Allan Thomas Rockwell

Booking photo for Allan Thomas Rockwell, of Sonora.

A Sonora man affiliated with a local nonprofit organization called Pilots of Wishes is accused of fraudulently using his power of attorney to steal approximately $30,000 from his 68-year-old uncle and funneling the money through the foundation to pay for his expenses, projects and property mortgages.

Tuolumne County Assistant District Attorney Eric Hovatter told The Union Democrat on Thursday that 21 felony charges were filed against Allan Thomas Rockwell, 54, of Sonora, related to more than $20,000 in check contributions to Pilots of Wishes, a $4,000 charge at a Merced County hardware store and more than $6,000 in ATM withdrawals from the victim's bank account.

Hovatter described the victim as a 68-year-old disabled Sonora resident and a veteran, while Rockwell was either affiliated with or the manager of a nonprofit, veterans philanthropy organization called Pilots of Wishes, headquartered in Sonora.

Rockwell also has a well-catalogued history as the former owner of the now-defunct Oildale country-music honky-tonk, Trout's Nightclub. 

Hovatter said the alleged scheme in Sonora originated in 2018, when the uncle was hospitalized due to conditions related to his disability. While under medical care, the victim gave Rockwell power of attorney, but with certain restrictions on what Rockwell could do with the money. When the uncle left the hospital, he lived with Rockwell.

"There was an understanding between the two of them with what Rockwell could or could not do with his money. That arrangement, based on the uncle's understanding, was being adhered to until he went to the bank and saw money was missing," Hovatter said.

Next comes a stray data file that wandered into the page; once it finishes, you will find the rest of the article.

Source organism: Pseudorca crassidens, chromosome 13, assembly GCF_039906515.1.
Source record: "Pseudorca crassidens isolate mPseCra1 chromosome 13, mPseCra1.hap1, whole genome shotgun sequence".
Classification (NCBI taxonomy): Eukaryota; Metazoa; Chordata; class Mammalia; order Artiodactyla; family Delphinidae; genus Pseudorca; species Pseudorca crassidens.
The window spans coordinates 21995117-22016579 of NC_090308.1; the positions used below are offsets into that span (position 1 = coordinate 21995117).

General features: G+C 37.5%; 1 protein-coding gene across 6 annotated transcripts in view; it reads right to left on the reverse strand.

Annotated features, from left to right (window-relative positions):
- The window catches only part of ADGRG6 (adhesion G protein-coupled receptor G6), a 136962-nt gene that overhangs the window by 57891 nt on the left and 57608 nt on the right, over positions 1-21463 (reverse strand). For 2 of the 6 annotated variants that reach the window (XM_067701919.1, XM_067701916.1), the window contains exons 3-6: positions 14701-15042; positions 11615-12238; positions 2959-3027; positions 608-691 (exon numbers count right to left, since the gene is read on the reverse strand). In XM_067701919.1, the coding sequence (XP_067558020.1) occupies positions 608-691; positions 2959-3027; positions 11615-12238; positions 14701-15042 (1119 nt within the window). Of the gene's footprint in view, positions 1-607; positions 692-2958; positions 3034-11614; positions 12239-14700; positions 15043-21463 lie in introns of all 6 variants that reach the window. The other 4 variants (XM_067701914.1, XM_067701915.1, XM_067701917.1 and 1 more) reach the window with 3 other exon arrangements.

The uncle at that time discovered the unauthorized checks, the donations to Pilots of Wishes and other transactions that were not a part of their agreement, Hovatter said. 

Hovatter said investigation into the case was ongoing, and the District Attorney's Office was anticipating it to go through the system in due time. 

Charges were filed against Rockwell on Dec. 11 and he turned himself into law enforcement on Jan. 19. He is currently out of custody on $20,000 bail.

The victim is identified by name in an affidavit in support of the arrest warrant as well as the criminal complaint, which identifies the charges against Rockwell. 

In the affidavit, the investigation into the crimes is described as guided by banking records, a report from a Tuolumne County social worker and a Tuolumne County Sheriff's Office report.

The victim was described as earning $4,500 per month in pension and was living alone in Tuolumne County in 2018 before his hospitalization.

The affidavit said the victim returned to Rockwell's home in June 2019 with the agreement that the victim would pay $1,000 a month for a room, food, prescription medications and assisted living. Over time, the victim believed Rockwell was not allowing him to purchase items with his own money and limited him access to his monthly banking statements.

"The victim allowed the defendant to continue as POA because he trusted the defendant," the affidavit said. 

In April 2020, the victim called his bank "and found out that his accounts were nearly depleted despite him having made few, if any, purchases." He reported the charges to his bank and to the social worker, noting that Rockwell did not have permission to use the money for anything not related to his care. 

The social worker interviewed Rockwell on April 6, and Rockwell told her the victim wishes to pay for all of his expenses, including food, lodging and gas, the affidavit said. Rockwell also allegedly told the social worker the money was being used to pay mortgages on two pieces of property owned by two different people and to build a garage on one of the properties because the victim wanted to build a motorcycle.

Rockwell also allegedly told the social worker he wrote checks out of the victim's account and submitted them to his foundation, Pilots of Wishes, and paid the mortgages and expenses out of that account.